The beautiful Lazuli Bunting is a one of the more striking birds typically seen during the Southern Californian summer. Sandy DeSimone, director of research and education at Audubon Starr Ranch Sanctuary in Orange County, looks forward to seeing the sky blue beauties flit about the coastal sage scrub landscape of the property.
“I don’t usually need binoculars because they are so bright blue,” says Sandy. “Even if I don’t see them, their song is so distinctive that I know one is out there.”
But sadly the species is missing. As is the Hooded Oriole, the Warbling Vireo, and others normally seen on the sanctuary.
Bird banders have run a Monitoring Avian Productivity and Survivorship program at Audubon Starr Ranch Sanctuary since 1999. The program, which is run across the globe, helps define and record bird populations. The goal is to take this information and help apply it to conservation. Starr MAPS volunteers have noticed a steady decline in the number of species captured since 2013, about when the California drought began altering the landscape of Starr Ranch.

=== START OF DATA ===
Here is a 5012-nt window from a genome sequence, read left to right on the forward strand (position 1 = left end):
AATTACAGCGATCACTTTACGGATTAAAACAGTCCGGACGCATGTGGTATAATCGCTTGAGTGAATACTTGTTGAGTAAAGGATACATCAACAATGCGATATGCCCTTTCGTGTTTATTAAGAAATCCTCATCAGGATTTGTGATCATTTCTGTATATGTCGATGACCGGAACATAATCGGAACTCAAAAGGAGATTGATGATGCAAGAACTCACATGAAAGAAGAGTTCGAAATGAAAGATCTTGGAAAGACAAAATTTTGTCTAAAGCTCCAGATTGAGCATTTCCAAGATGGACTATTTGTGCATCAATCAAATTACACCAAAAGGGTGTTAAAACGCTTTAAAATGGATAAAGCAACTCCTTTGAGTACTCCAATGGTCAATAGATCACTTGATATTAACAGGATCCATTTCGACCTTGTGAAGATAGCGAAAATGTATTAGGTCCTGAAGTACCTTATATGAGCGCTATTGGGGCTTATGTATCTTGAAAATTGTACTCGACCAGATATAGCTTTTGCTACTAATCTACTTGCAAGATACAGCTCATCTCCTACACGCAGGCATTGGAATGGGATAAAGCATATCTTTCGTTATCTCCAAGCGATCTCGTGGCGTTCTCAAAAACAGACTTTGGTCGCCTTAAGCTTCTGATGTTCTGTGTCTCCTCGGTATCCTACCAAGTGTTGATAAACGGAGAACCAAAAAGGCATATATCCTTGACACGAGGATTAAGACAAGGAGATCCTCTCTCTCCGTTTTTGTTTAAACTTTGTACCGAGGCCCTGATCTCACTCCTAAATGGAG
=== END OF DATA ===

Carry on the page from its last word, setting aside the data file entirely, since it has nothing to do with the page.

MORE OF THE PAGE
“There is an alarming number of dead and dying oak trees,” explains Sandy. “And we know this is caused by drought, not pest or disease.”
To help capture the effects of drought on birds beyond the property lines of the sanctuary, Sandy is training Audubon chapter members to run phenology surveys across the state. In addition, chapters are being trained on how to advocate for drought policy that is good for birds. This network has been vital in speaking to elected officials about both federal and state legislation.
“California bird lovers need to think about what we can do for birds during drought years,” says Sandy. “Whether that be at a policy level or by simply rethinking how we use water.”